The Right Coast
August 12, 2005
By Maimon Schwarzschild
Clive Davis is right, unfortunately, about British attitudes to the US, which are ambivalent (to put it charitably):
[T]here's no mistaking the hostility to American values among large sections of the British population. Conservative commentators in the US have got plenty of mileage out of jibes at French anti-Americanism; the unpleasant truth is that Britain is home to a similar phenomenon. Last October an ICM opinion survey registered a sharp increase in hostility to the US. A startling 73% of British voters felt that the US exercised too much influence around the globe. As the Guardian reported at the time: "A majority in Britain also believe that US democracy is no longer a model for others. But perhaps a more startling finding from the Guardian/ICM poll is that a majority of British voters -- 51% -- say that they believe that American culture is threatening our own culture."Anyone who spends time in Britain -- I've just returned a few days ago -- will recognise the truth of Davis' report.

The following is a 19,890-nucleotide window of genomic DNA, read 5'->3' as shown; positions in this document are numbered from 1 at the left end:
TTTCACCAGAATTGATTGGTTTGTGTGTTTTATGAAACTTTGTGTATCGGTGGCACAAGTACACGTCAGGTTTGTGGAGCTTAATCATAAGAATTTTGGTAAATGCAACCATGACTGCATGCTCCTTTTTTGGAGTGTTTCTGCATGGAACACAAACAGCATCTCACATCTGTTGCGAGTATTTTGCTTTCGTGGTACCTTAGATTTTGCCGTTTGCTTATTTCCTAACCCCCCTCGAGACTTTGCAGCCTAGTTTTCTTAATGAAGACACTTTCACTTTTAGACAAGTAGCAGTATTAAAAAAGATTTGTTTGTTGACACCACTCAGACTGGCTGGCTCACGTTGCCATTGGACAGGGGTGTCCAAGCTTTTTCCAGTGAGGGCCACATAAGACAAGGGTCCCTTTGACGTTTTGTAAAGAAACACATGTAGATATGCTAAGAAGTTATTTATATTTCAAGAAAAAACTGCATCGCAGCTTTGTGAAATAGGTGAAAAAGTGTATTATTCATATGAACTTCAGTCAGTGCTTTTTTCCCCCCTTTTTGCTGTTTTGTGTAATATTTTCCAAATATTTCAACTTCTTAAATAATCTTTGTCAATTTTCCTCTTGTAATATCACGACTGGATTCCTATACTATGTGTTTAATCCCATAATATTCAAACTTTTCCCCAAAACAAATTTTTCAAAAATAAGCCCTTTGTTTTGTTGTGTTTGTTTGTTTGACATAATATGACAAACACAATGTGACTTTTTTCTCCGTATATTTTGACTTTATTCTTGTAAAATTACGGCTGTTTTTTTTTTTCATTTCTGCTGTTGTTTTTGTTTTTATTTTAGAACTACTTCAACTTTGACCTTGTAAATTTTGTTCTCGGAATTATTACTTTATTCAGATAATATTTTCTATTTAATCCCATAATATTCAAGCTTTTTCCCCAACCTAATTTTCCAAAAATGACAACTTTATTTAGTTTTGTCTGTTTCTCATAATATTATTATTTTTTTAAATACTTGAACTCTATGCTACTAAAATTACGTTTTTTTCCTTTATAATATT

What is to be done, as V. I. Lenin so plangently asked? Davis criticises the Bush administration's public relations, especially where Europeans are concerned. And no doubt, American public diplomacy in Europe (and elsewhere) is dire. But it is not clear that it would make much difference even if American diplomats and spokespeople were far more self-assured, non-apologetic, and articulate than in fact they are. The truth is that America's hard-driving economic success -- and its demotic, commercial, utterly non-traditional popular culture -- inspire a mix of envy and contempt among many Europeans (and among many people elsewhere in the world as well, of course). American public diplomacy surely ought to be improved: there's almost nowhere to go but up. But ambivalence, at best, is probably an inescapable price of America's success: at least so long as America is successful in, well, such a very American way.